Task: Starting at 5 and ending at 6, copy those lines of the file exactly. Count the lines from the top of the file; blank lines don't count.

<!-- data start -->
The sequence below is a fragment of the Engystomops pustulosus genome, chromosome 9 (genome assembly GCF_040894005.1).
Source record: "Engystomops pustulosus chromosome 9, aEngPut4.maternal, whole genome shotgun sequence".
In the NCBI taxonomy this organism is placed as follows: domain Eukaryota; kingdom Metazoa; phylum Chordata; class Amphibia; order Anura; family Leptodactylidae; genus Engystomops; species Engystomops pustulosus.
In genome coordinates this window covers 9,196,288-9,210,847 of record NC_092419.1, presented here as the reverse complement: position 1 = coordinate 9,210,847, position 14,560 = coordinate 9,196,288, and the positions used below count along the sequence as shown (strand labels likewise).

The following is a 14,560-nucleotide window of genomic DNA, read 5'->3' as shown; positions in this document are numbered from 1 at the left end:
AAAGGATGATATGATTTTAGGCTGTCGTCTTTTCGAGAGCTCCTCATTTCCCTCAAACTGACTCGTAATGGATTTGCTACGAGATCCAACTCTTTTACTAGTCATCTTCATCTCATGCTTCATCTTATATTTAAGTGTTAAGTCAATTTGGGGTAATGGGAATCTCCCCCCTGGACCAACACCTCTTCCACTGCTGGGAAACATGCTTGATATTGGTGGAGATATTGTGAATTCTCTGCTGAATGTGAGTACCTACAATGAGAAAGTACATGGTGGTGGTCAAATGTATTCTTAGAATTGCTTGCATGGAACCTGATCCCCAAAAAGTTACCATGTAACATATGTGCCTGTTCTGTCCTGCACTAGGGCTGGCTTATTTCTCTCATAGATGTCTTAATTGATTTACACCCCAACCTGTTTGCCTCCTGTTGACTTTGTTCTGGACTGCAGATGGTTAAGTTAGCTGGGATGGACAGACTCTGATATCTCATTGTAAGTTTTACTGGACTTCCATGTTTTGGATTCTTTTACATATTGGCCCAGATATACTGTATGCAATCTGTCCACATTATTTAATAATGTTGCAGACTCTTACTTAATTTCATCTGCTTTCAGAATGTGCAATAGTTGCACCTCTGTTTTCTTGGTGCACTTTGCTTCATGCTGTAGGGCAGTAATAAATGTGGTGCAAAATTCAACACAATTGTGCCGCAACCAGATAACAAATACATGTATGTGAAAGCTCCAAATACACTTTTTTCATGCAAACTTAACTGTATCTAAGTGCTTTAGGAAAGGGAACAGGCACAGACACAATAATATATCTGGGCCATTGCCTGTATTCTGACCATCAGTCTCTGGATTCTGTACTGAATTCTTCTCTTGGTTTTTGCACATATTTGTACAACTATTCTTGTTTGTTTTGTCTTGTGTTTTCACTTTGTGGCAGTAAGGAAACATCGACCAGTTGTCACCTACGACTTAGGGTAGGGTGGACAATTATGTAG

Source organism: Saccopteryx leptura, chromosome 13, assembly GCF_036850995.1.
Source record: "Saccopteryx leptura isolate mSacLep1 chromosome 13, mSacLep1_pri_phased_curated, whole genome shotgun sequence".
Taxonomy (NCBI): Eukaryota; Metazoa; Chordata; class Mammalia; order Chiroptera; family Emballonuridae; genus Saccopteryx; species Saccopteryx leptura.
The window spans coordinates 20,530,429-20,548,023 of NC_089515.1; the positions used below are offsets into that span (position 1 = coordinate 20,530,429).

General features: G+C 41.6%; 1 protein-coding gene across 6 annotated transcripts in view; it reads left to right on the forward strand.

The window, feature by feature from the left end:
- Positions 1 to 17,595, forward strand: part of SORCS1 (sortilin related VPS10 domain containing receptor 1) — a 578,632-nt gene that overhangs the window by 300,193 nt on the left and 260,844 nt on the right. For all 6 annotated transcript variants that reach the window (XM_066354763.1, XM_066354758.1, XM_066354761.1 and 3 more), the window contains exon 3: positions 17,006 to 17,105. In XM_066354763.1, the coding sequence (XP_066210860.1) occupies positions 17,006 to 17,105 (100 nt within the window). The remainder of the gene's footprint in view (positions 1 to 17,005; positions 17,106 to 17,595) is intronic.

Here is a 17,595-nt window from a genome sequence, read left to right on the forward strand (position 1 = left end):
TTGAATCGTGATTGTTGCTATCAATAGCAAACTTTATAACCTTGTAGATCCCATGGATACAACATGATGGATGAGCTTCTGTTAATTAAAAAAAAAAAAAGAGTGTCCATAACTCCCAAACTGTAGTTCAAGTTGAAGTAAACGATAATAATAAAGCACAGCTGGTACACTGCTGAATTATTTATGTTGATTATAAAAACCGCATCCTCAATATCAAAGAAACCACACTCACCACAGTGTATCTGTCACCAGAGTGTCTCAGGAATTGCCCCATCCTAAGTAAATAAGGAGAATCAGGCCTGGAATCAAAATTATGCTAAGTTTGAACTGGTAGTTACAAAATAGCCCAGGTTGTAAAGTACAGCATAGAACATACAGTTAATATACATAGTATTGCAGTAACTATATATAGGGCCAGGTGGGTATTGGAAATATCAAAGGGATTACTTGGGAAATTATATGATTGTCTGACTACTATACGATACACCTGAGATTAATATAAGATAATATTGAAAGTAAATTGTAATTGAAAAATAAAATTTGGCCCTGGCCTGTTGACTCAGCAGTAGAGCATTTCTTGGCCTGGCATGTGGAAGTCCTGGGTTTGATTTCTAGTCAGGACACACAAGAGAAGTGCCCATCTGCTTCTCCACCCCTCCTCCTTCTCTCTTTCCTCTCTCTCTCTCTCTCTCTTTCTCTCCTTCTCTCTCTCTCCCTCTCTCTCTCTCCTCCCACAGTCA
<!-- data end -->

The following is a 14,560-nucleotide window of genomic DNA, read 5'->3' as shown; positions in this document are numbered from 1 at the left end:
AAAGGATGATATGATTTTAGGCTGTCGTCTTTTCGAGAGCTCCTCATTTCCCTCAAACTGACTCGTAATGGATTTGCTACGAGATCCAACTCTTTTACTAGTCATCTTCATCTCATGCTTCATCTTATATTTAAGTGTTAAGTCAATTTGGGGTAATGGGAATCTCCCCCCTGGACCAACACCTCTTCCACTGCTGGGAAACATGCTTGATATTGGTGGAGATATTGTGAATTCTCTGCTGAATGTGAGTACCTACAATGAGAAAGTACATGGTGGTGGTCAAATGTATTCTTAGAATTGCTTGCATGGAACCTGATCCCCAAAAAGTTACCATGTAACATATGTGCCTGTTCTGTCCTGCACTAGGGCTGGCTTATTTCTCTCATAGATGTCTTAATTGATTTACACCCCAACCTGTTTGCCTCCTGTTGACTTTGTTCTGGACTGCAGATGGTTAAGTTAGCTGGGATGGACAGACTCTGATATCTCATTGTAAGTTTTACTGGACTTCCATGTTTTGGATTCTTTTACATATTGGCCCAGATATACTGTATGCAATCTGTCCACATTATTTAATAATGTTGCAGACTCTTACTTAATTTCATCTGCTTTCAGAATGTGCAATAGTTGCACCTCTGTTTTCTTGGTGCACTTTGCTTCATGCTGTAGGGCAGTAATAAATGTGGTGCAAAATTCAACACAATTGTGCCGCAACCAGATAACAAATACATGTATGTGAAAGCTCCAAATACACTTTTTTCATGCAAACTTAACTGTATCTAAGTGCTTTAGGAAAGGGAACAGGCACAGACACAATAATATATCTGGGCCATTGCCTGTATTCTGACCATCAGTCTCTGGATTCTGTACTGAATTCTTCTCTTGGTTTTTGCACATATTTGTACAACTATTCTTGTTTGTTTTGTCTTGTGTTTTCACTTTGTGGCAGTAAGGAAACATCGACCAGTTGTCACCTACGACTTAGGGTAGGGTGGACAATTATGTAG